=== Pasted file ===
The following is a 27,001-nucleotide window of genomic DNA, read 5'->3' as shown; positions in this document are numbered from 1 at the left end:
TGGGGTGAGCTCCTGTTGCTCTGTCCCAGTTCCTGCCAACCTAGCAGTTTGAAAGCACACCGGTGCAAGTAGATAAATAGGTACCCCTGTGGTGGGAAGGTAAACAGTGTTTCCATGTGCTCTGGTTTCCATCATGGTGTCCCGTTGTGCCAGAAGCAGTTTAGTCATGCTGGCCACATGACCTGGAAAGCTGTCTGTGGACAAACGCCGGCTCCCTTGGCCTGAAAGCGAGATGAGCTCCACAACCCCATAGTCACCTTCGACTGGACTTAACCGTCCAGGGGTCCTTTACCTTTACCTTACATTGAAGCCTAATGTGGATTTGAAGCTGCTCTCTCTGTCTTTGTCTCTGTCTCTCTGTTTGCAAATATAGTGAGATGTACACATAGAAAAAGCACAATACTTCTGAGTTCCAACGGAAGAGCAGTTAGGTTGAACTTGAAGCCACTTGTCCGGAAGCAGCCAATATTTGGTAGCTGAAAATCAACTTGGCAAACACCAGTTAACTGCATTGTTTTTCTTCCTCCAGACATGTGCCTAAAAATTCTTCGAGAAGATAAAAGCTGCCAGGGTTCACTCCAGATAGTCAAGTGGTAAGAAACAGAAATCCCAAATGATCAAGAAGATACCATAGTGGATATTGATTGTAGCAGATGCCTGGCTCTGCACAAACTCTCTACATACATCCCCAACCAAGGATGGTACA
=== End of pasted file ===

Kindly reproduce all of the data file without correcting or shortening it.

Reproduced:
The following is a 27,001-nucleotide window of genomic DNA, read 5'->3' as shown; positions in this document are numbered from 1 at the left end:
TGGGGTGAGCTCCTGTTGCTCTGTCCCAGTTCCTGCCAACCTAGCAGTTTGAAAGCACACCGGTGCAAGTAGATAAATAGGTACCCCTGTGGTGGGAAGGTAAACAGTGTTTCCATGTGCTCTGGTTTCCATCATGGTGTCCCGTTGTGCCAGAAGCAGTTTAGTCATGCTGGCCACATGACCTGGAAAGCTGTCTGTGGACAAACGCCGGCTCCCTTGGCCTGAAAGCGAGATGAGCTCCACAACCCCATAGTCACCTTCGACTGGACTTAACCGTCCAGGGGTCCTTTACCTTTACCTTACATTGAAGCCTAATGTGGATTTGAAGCTGCTCTCTCTGTCTTTGTCTCTGTCTCTCTGTTTGCAAATATAGTGAGATGTACACATAGAAAAAGCACAATACTTCTGAGTTCCAACGGAAGAGCAGTTAGGTTGAACTTGAAGCCACTTGTCCGGAAGCAGCCAATATTTGGTAGCTGAAAATCAACTTGGCAAACACCAGTTAACTGCATTGTTTTTCTTCCTCCAGACATGTGCCTAAAAATTCTTCGAGAAGATAAAAGCTGCCAGGGTTCACTCCAGATAGTCAAGTGGTAAGAAACAGAAATCCCAAATGATCAAGAAGATACCATAGTGGATATTGATTGTAGCAGATGCCTGGCTCTGCACAAACTCTCTACATACATCCCCAACCAAGGATGGTACA